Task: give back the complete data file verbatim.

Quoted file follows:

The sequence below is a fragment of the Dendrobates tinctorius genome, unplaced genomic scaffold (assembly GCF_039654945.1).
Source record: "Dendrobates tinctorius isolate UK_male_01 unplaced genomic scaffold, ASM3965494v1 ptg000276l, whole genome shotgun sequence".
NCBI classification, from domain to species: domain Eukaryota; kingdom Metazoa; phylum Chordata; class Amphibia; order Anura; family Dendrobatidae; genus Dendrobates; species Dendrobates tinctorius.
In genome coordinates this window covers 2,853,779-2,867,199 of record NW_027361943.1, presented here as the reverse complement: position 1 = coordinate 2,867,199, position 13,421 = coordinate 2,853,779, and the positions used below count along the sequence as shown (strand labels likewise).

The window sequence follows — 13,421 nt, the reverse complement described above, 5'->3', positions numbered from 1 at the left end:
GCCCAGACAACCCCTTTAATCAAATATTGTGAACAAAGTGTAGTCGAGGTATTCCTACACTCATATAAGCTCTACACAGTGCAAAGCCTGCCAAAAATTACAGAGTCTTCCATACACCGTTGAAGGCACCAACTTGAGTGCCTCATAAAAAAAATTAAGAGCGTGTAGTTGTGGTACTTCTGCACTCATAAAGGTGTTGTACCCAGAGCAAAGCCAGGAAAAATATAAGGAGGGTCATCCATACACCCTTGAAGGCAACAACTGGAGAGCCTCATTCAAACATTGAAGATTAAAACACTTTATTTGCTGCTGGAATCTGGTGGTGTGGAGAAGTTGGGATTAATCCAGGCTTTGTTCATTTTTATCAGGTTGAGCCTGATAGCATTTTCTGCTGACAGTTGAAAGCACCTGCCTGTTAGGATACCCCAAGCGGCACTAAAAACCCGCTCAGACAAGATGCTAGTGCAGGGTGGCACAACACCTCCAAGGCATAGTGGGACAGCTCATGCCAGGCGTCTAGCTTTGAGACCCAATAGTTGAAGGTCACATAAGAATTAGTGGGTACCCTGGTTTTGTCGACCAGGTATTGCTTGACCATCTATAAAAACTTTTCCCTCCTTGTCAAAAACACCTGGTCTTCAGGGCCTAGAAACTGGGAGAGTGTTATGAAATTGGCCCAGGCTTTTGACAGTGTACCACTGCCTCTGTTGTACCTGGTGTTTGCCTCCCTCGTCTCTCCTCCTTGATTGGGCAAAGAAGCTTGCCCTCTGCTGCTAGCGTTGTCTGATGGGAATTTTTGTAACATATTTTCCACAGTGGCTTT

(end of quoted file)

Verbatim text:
The sequence below is a fragment of the Dendrobates tinctorius genome, unplaced genomic scaffold (assembly GCF_039654945.1).
Source record: "Dendrobates tinctorius isolate UK_male_01 unplaced genomic scaffold, ASM3965494v1 ptg000276l, whole genome shotgun sequence".
NCBI classification, from domain to species: domain Eukaryota; kingdom Metazoa; phylum Chordata; class Amphibia; order Anura; family Dendrobatidae; genus Dendrobates; species Dendrobates tinctorius.
In genome coordinates this window covers 2,853,779-2,867,199 of record NW_027361943.1, presented here as the reverse complement: position 1 = coordinate 2,867,199, position 13,421 = coordinate 2,853,779, and the positions used below count along the sequence as shown (strand labels likewise).

The window sequence follows — 13,421 nt, the reverse complement described above, 5'->3', positions numbered from 1 at the left end:
GCCCAGACAACCCCTTTAATCAAATATTGTGAACAAAGTGTAGTCGAGGTATTCCTACACTCATATAAGCTCTACACAGTGCAAAGCCTGCCAAAAATTACAGAGTCTTCCATACACCGTTGAAGGCACCAACTTGAGTGCCTCATAAAAAAAATTAAGAGCGTGTAGTTGTGGTACTTCTGCACTCATAAAGGTGTTGTACCCAGAGCAAAGCCAGGAAAAATATAAGGAGGGTCATCCATACACCCTTGAAGGCAACAACTGGAGAGCCTCATTCAAACATTGAAGATTAAAACACTTTATTTGCTGCTGGAATCTGGTGGTGTGGAGAAGTTGGGATTAATCCAGGCTTTGTTCATTTTTATCAGGTTGAGCCTGATAGCATTTTCTGCTGACAGTTGAAAGCACCTGCCTGTTAGGATACCCCAAGCGGCACTAAAAACCCGCTCAGACAAGATGCTAGTGCAGGGTGGCACAACACCTCCAAGGCATAGTGGGACAGCTCATGCCAGGCGTCTAGCTTTGAGACCCAATAGTTGAAGGTCACATAAGAATTAGTGGGTACCCTGGTTTTGTCGACCAGGTATTGCTTGACCATCTATAAAAACTTTTCCCTCCTTGTCAAAAACACCTGGTCTTCAGGGCCTAGAAACTGGGAGAGTGTTATGAAATTGGCCCAGGCTTTTGACAGTGTACCACTGCCTCTGTTGTACCTGGTGTTTGCCTCCCTCGTCTCTCCTCCTTGATTGGGCAAAGAAGCTTGCCCTCTGCTGCTAGCGTTGTCTGATGGGAATTTTTGTAACATATTTTCCACAGTGGCTTT